Written by Christopher Sebela
Art by Ibrahim Moustafa
I really didn't know what to expect when I started reading High Crimes, the Dark Horse edition of which collects the original online Monkeybrain series by Christopher Sebela and Ibrahim Moustafa. My only other exposure to Sebela's work wasn't all that memorable (Welcome Back? something like that), and I had not heard a whole lot about this book going in.
Well, that's hard to understand, because this was one of the best-written, most suspenseful comics I've read in a long time. The story is centred around Zan, a former Olympic snowboarder who basically chose to throw her life away, and is now working with a shady associate, Haskell, in the Himalayas, where they recover and repatriate mountain climbers' bodies for money. When not working at this (or often while), Zan keeps a pretty steady stream of drugs and alcohol, not to mention self-loathing, flowing into her body.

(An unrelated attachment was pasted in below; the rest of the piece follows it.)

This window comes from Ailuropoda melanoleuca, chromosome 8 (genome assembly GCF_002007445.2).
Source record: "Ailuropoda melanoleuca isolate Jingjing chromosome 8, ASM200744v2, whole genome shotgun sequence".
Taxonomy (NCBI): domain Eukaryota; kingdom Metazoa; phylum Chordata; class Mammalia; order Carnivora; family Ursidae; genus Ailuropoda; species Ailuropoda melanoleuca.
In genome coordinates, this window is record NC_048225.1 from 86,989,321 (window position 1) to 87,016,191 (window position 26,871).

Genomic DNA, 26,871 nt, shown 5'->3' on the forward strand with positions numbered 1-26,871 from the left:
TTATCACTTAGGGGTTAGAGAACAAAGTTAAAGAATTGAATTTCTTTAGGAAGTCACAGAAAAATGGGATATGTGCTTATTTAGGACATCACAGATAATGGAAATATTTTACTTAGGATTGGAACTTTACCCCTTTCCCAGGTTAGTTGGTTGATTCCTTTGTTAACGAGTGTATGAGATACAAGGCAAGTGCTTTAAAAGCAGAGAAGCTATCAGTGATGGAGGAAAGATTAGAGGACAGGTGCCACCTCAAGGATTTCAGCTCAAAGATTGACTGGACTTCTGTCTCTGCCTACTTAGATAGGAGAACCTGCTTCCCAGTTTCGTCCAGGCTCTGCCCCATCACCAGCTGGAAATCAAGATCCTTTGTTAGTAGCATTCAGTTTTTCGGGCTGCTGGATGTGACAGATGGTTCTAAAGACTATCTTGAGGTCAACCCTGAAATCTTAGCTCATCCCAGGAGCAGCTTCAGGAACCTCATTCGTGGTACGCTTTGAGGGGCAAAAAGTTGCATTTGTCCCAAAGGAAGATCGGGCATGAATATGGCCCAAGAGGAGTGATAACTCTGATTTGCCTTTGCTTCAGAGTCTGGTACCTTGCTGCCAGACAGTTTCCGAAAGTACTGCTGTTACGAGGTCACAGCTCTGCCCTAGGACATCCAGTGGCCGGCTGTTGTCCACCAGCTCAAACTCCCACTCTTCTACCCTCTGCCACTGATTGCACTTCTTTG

Haskell returns from a trip up Mount Everest with the severed hand (it's too hard to bring the bodies down on spec) of a man Sullivan Mars, who died right beneath the summit of that storied mountain. When his prints are run, it alerts a secretive US agency, and the plot of the book gets underway. Zan discovers his journal and some hidden microfilm in Haskell's things, and takes it with her.
When this agency arrives, they force Haskell to take them up the mountain to find the body, while Zan decides that she needs to rescue her friend.
From there, Sebela and Moustafa give us a dense and layered story that explores Zan's character deeply, while making sure that tons of cautious readers will never attempt an expedition up the mountain. They do an amazing job of capturing the majesty of the setting, and contrasting it with the constraints and difficulties of making a planned climb, let alone the drug-fuelled desperate attempt initiated by Zan. There is a depth of research on display here that really impressed me, and the images of frozen corpses littering the trail to the summit will stick with me.
I really enjoyed this book, and wish that it had a higher profile. It's fitting that the foreword to the book is written by Greg Rucka, because the writing here frequently reminded me of his style and intelligence. I cannot recommend this book enough.